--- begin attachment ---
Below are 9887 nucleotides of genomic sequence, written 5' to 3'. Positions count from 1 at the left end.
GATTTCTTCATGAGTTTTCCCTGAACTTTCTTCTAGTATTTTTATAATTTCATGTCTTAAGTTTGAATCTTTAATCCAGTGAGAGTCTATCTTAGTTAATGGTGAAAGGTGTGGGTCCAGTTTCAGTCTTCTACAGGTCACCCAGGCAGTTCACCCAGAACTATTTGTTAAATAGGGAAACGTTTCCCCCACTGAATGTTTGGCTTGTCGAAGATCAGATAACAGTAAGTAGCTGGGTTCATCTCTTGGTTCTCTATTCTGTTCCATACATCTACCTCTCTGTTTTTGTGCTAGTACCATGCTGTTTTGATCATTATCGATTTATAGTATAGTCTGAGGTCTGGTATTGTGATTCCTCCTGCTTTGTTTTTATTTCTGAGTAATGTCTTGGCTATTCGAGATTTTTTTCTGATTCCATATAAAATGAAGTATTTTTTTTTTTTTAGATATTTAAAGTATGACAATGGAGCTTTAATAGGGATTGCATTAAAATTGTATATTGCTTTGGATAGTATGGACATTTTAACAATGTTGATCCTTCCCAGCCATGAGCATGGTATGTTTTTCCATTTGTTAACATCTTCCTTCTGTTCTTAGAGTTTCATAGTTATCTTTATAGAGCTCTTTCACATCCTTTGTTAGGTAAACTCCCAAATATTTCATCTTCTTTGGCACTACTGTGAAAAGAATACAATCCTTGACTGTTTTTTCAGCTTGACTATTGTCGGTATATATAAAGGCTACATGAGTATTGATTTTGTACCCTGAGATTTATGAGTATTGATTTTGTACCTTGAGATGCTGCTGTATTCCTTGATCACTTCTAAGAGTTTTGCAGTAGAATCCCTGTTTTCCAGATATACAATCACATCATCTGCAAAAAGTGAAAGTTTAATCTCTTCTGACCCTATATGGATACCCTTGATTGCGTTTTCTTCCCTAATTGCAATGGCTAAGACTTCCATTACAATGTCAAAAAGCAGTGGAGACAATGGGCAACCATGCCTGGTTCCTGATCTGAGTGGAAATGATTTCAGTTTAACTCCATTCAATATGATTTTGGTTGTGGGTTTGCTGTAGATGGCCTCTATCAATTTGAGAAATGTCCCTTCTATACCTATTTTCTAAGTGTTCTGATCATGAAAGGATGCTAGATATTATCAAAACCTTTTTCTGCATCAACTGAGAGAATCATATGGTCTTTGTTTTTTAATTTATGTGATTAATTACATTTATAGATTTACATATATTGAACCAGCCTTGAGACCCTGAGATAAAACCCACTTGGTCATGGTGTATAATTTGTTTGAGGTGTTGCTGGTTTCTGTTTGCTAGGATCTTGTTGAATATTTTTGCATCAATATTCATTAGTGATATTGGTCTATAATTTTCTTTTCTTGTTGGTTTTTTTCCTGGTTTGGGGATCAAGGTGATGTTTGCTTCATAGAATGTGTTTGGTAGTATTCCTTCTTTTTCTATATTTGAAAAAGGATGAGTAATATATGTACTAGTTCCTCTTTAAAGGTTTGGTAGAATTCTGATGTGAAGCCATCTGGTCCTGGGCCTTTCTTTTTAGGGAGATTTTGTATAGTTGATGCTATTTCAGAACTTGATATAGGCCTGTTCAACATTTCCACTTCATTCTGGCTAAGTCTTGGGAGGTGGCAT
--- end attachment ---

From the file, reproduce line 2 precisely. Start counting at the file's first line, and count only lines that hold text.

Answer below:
GATTTCTTCATGAGTTTTCCCTGAACTTTCTTCTAGTATTTTTATAATTTCATGTCTTAAGTTTGAATCTTTAATCCAGTGAGAGTCTATCTTAGTTAATGGTGAAAGGTGTGGGTCCAGTTTCAGTCTTCTACAGGTCACCCAGGCAGTTCACCCAGAACTATTTGTTAAATAGGGAAACGTTTCCCCCACTGAATGTTTGGCTTGTCGAAGATCAGATAACAGTAAGTAGCTGGGTTCATCTCTTGGTTCTCTATTCTGTTCCATACATCTACCTCTCTGTTTTTGTGCTAGTACCATGCTGTTTTGATCATTATCGATTTATAGTATAGTCTGAGGTCTGGTATTGTGATTCCTCCTGCTTTGTTTTTATTTCTGAGTAATGTCTTGGCTATTCGAGATTTTTTTCTGATTCCATATAAAATGAAGTATTTTTTTTTTTTTAGATATTTAAAGTATGACAATGGAGCTTTAATAGGGATTGCATTAAAATTGTATATTGCTTTGGATAGTATGGACATTTTAACAATGTTGATCCTTCCCAGCCATGAGCATGGTATGTTTTTCCATTTGTTAACATCTTCCTTCTGTTCTTAGAGTTTCATAGTTATCTTTATAGAGCTCTTTCACATCCTTTGTTAGGTAAACTCCCAAATATTTCATCTTCTTTGGCACTACTGTGAAAAGAATACAATCCTTGACTGTTTTTTCAGCTTGACTATTGTCGGTATATATAAAGGCTACATGAGTATTGATTTTGTACCCTGAGATTTATGAGTATTGATTTTGTACCTTGAGATGCTGCTGTATTCCTTGATCACTTCTAAGAGTTTTGCAGTAGAATCCCTGTTTTCCAGATATACAATCACATCATCTGCAAAAAGTGAAAGTTTAATCTCTTCTGACCCTATATGGATACCCTTGATTGCGTTTTCTTCCCTAATTGCAATGGCTAAGACTTCCATTACAATGTCAAAAAGCAGTGGAGACAATGGGCAACCATGCCTGGTTCCTGATCTGAGTGGAAATGATTTCAGTTTAACTCCATTCAATATGATTTTGGTTGTGGGTTTGCTGTAGATGGCCTCTATCAATTTGAGAAATGTCCCTTCTATACCTATTTTCTAAGTGTTCTGATCATGAAAGGATGCTAGATATTATCAAAACCTTTTTCTGCATCAACTGAGAGAATCATATGGTCTTTGTTTTTTAATTTATGTGATTAATTACATTTATAGATTTACATATATTGAACCAGCCTTGAGACCCTGAGATAAAACCCACTTGGTCATGGTGTATAATTTGTTTGAGGTGTTGCTGGTTTCTGTTTGCTAGGATCTTGTTGAATATTTTTGCATCAATATTCATTAGTGATATTGGTCTATAATTTTCTTTTCTTGTTGGTTTTTTTCCTGGTTTGGGGATCAAGGTGATGTTTGCTTCATAGAATGTGTTTGGTAGTATTCCTTCTTTTTCTATATTTGAAAAAGGATGAGTAATATATGTACTAGTTCCTCTTTAAAGGTTTGGTAGAATTCTGATGTGAAGCCATCTGGTCCTGGGCCTTTCTTTTTAGGGAGATTTTGTATAGTTGATGCTATTTCAGAACTTGATATAGGCCTGTTCAACATTTCCACTTCATTCTGGCTAAGTCTTGGGAGGTGGCAT